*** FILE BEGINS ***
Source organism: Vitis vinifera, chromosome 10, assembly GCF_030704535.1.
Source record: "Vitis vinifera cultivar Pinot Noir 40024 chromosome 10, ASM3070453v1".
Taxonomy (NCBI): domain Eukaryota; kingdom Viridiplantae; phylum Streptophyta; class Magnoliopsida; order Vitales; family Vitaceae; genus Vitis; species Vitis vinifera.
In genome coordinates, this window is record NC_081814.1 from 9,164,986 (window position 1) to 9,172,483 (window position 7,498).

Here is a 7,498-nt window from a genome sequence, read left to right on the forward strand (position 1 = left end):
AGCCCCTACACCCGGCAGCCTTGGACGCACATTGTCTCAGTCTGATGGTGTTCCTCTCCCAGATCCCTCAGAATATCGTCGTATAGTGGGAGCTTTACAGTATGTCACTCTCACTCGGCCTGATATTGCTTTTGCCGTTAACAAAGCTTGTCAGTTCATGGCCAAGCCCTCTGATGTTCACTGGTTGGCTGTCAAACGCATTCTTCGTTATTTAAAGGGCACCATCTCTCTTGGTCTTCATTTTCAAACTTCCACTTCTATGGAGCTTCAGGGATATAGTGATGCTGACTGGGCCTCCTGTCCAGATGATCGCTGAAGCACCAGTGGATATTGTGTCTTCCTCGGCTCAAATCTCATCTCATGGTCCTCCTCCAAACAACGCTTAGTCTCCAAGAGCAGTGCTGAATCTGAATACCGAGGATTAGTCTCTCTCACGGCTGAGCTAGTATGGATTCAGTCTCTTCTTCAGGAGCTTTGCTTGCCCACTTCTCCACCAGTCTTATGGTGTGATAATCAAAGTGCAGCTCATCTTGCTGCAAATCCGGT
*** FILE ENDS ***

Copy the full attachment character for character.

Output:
Source organism: Vitis vinifera, chromosome 10, assembly GCF_030704535.1.
Source record: "Vitis vinifera cultivar Pinot Noir 40024 chromosome 10, ASM3070453v1".
Taxonomy (NCBI): domain Eukaryota; kingdom Viridiplantae; phylum Streptophyta; class Magnoliopsida; order Vitales; family Vitaceae; genus Vitis; species Vitis vinifera.
In genome coordinates, this window is record NC_081814.1 from 9,164,986 (window position 1) to 9,172,483 (window position 7,498).

Here is a 7,498-nt window from a genome sequence, read left to right on the forward strand (position 1 = left end):
AGCCCCTACACCCGGCAGCCTTGGACGCACATTGTCTCAGTCTGATGGTGTTCCTCTCCCAGATCCCTCAGAATATCGTCGTATAGTGGGAGCTTTACAGTATGTCACTCTCACTCGGCCTGATATTGCTTTTGCCGTTAACAAAGCTTGTCAGTTCATGGCCAAGCCCTCTGATGTTCACTGGTTGGCTGTCAAACGCATTCTTCGTTATTTAAAGGGCACCATCTCTCTTGGTCTTCATTTTCAAACTTCCACTTCTATGGAGCTTCAGGGATATAGTGATGCTGACTGGGCCTCCTGTCCAGATGATCGCTGAAGCACCAGTGGATATTGTGTCTTCCTCGGCTCAAATCTCATCTCATGGTCCTCCTCCAAACAACGCTTAGTCTCCAAGAGCAGTGCTGAATCTGAATACCGAGGATTAGTCTCTCTCACGGCTGAGCTAGTATGGATTCAGTCTCTTCTTCAGGAGCTTTGCTTGCCCACTTCTCCACCAGTCTTATGGTGTGATAATCAAAGTGCAGCTCATCTTGCTGCAAATCCGGT